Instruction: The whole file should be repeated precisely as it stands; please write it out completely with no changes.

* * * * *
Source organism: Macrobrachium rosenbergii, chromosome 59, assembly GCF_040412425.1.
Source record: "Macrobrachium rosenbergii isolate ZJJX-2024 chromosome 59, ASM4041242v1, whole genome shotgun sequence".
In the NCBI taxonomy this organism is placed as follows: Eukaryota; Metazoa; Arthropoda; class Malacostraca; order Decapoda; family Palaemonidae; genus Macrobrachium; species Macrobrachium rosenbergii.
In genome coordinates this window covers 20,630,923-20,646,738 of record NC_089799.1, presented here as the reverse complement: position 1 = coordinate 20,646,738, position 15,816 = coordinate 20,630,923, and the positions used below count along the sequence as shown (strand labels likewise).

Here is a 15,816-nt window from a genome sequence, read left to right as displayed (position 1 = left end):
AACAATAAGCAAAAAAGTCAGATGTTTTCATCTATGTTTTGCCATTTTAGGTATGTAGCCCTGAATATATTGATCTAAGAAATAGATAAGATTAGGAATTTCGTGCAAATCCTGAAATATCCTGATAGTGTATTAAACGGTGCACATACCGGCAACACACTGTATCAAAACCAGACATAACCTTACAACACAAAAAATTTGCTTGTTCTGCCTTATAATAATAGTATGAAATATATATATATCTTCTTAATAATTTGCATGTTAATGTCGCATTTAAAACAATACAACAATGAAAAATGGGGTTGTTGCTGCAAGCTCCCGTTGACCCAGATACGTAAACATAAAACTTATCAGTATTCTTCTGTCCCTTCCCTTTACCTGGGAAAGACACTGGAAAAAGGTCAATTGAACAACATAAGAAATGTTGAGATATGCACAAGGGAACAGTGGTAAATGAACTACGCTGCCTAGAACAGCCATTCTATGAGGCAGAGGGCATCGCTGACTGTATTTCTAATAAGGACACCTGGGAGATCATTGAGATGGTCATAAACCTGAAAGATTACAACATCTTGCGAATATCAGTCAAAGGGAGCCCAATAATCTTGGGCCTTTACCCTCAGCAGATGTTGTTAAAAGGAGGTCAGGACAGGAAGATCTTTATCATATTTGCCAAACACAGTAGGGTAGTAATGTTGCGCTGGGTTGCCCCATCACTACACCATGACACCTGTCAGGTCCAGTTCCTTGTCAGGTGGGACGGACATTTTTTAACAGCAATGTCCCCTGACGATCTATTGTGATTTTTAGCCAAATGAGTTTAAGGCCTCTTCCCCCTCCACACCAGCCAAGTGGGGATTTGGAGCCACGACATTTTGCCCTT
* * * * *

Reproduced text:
Source organism: Macrobrachium rosenbergii, chromosome 59, assembly GCF_040412425.1.
Source record: "Macrobrachium rosenbergii isolate ZJJX-2024 chromosome 59, ASM4041242v1, whole genome shotgun sequence".
In the NCBI taxonomy this organism is placed as follows: Eukaryota; Metazoa; Arthropoda; class Malacostraca; order Decapoda; family Palaemonidae; genus Macrobrachium; species Macrobrachium rosenbergii.
In genome coordinates this window covers 20,630,923-20,646,738 of record NC_089799.1, presented here as the reverse complement: position 1 = coordinate 20,646,738, position 15,816 = coordinate 20,630,923, and the positions used below count along the sequence as shown (strand labels likewise).

Here is a 15,816-nt window from a genome sequence, read left to right as displayed (position 1 = left end):
AACAATAAGCAAAAAAGTCAGATGTTTTCATCTATGTTTTGCCATTTTAGGTATGTAGCCCTGAATATATTGATCTAAGAAATAGATAAGATTAGGAATTTCGTGCAAATCCTGAAATATCCTGATAGTGTATTAAACGGTGCACATACCGGCAACACACTGTATCAAAACCAGACATAACCTTACAACACAAAAAATTTGCTTGTTCTGCCTTATAATAATAGTATGAAATATATATATATCTTCTTAATAATTTGCATGTTAATGTCGCATTTAAAACAATACAACAATGAAAAATGGGGTTGTTGCTGCAAGCTCCCGTTGACCCAGATACGTAAACATAAAACTTATCAGTATTCTTCTGTCCCTTCCCTTTACCTGGGAAAGACACTGGAAAAAGGTCAATTGAACAACATAAGAAATGTTGAGATATGCACAAGGGAACAGTGGTAAATGAACTACGCTGCCTAGAACAGCCATTCTATGAGGCAGAGGGCATCGCTGACTGTATTTCTAATAAGGACACCTGGGAGATCATTGAGATGGTCATAAACCTGAAAGATTACAACATCTTGCGAATATCAGTCAAAGGGAGCCCAATAATCTTGGGCCTTTACCCTCAGCAGATGTTGTTAAAAGGAGGTCAGGACAGGAAGATCTTTATCATATTTGCCAAACACAGTAGGGTAGTAATGTTGCGCTGGGTTGCCCCATCACTACACCATGACACCTGTCAGGTCCAGTTCCTTGTCAGGTGGGACGGACATTTTTTAACAGCAATGTCCCCTGACGATCTATTGTGATTTTTAGCCAAATGAGTTTAAGGCCTCTTCCCCCTCCACACCAGCCAAGTGGGGATTTGGAGCCACGACATTTTGCCCTT